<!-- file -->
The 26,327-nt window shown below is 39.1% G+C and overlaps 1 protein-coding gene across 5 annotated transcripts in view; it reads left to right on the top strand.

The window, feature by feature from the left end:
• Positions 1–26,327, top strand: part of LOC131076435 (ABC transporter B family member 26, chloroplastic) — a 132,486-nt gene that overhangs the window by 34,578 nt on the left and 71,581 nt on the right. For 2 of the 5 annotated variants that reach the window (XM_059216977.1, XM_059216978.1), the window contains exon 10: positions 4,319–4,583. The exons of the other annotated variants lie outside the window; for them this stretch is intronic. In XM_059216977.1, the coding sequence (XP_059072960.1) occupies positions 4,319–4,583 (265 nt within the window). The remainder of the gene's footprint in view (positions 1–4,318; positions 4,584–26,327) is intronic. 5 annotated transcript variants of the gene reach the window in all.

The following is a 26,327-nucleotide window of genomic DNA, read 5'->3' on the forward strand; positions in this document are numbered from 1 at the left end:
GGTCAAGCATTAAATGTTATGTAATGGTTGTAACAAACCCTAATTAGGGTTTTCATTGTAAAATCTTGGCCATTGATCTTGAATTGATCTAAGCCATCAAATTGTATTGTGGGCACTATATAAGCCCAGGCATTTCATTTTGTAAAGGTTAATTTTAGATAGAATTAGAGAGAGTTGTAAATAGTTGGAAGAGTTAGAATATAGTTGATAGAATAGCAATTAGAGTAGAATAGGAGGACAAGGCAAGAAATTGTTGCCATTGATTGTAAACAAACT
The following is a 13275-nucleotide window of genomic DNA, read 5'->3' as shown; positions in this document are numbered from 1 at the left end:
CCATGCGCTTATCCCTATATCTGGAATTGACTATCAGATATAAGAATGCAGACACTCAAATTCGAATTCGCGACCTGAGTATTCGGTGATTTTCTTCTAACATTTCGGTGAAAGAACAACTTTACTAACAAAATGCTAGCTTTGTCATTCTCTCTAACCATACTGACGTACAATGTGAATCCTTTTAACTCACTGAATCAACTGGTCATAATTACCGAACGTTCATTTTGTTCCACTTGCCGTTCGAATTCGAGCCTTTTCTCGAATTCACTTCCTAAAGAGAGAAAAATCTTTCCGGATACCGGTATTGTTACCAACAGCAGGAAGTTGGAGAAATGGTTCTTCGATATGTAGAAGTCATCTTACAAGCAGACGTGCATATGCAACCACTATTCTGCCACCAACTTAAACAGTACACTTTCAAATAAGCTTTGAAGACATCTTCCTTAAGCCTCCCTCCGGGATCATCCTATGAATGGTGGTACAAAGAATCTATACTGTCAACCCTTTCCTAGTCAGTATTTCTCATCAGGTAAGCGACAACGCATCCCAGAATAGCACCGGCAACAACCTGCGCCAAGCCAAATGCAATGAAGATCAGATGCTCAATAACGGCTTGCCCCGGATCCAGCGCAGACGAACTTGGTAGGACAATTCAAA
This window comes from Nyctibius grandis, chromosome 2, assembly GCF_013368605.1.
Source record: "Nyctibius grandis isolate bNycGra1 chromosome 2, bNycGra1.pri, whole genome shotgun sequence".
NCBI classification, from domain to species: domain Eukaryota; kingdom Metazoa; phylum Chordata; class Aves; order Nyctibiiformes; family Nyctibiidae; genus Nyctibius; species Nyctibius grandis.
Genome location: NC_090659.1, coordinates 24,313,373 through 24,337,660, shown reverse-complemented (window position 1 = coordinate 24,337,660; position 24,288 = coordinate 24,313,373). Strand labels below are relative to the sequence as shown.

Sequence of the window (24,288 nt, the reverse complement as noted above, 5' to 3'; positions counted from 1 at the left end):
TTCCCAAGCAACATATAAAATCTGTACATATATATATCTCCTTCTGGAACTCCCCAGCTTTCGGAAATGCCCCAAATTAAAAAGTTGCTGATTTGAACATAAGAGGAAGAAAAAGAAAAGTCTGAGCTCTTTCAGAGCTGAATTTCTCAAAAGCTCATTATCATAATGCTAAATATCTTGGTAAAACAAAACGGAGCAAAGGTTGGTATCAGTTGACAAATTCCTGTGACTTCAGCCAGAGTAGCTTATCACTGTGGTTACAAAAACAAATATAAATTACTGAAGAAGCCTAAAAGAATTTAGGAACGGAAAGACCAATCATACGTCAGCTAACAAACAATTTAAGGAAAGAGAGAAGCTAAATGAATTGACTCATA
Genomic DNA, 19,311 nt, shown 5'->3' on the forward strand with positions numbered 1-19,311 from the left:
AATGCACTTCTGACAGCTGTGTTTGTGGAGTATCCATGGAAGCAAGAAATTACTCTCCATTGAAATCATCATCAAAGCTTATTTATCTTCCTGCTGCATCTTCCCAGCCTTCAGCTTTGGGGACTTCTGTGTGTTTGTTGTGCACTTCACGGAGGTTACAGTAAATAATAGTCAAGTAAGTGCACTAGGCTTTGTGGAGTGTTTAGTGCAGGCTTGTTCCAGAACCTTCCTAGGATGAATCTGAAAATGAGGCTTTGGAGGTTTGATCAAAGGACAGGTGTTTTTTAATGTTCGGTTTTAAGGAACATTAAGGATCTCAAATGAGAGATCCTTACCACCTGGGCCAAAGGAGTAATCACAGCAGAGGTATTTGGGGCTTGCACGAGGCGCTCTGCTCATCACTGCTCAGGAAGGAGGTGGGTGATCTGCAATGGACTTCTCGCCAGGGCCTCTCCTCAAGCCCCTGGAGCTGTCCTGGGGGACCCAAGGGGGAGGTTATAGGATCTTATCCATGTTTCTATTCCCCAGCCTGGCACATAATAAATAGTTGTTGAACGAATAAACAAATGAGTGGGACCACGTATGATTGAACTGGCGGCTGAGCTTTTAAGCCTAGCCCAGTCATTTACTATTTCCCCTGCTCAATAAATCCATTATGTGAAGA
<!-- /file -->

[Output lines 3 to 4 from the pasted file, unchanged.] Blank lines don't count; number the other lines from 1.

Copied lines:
• Positions 1–26,327, top strand: part of LOC131076435 (ABC transporter B family member 26, chloroplastic) — a 132,486-nt gene that overhangs the window by 34,578 nt on the left and 71,581 nt on the right. For 2 of the 5 annotated variants that reach the window (XM_059216977.1, XM_059216978.1), the window contains exon 10: positions 4,319–4,583. The exons of the other annotated variants lie outside the window; for them this stretch is intronic. In XM_059216977.1, the coding sequence (XP_059072960.1) occupies positions 4,319–4,583 (265 nt within the window). The remainder of the gene's footprint in view (positions 1–4,318; positions 4,584–26,327) is intronic. 5 annotated transcript variants of the gene reach the window in all.

The following is a 26,327-nucleotide window of genomic DNA, read 5'->3' on the forward strand; positions in this document are numbered from 1 at the left end: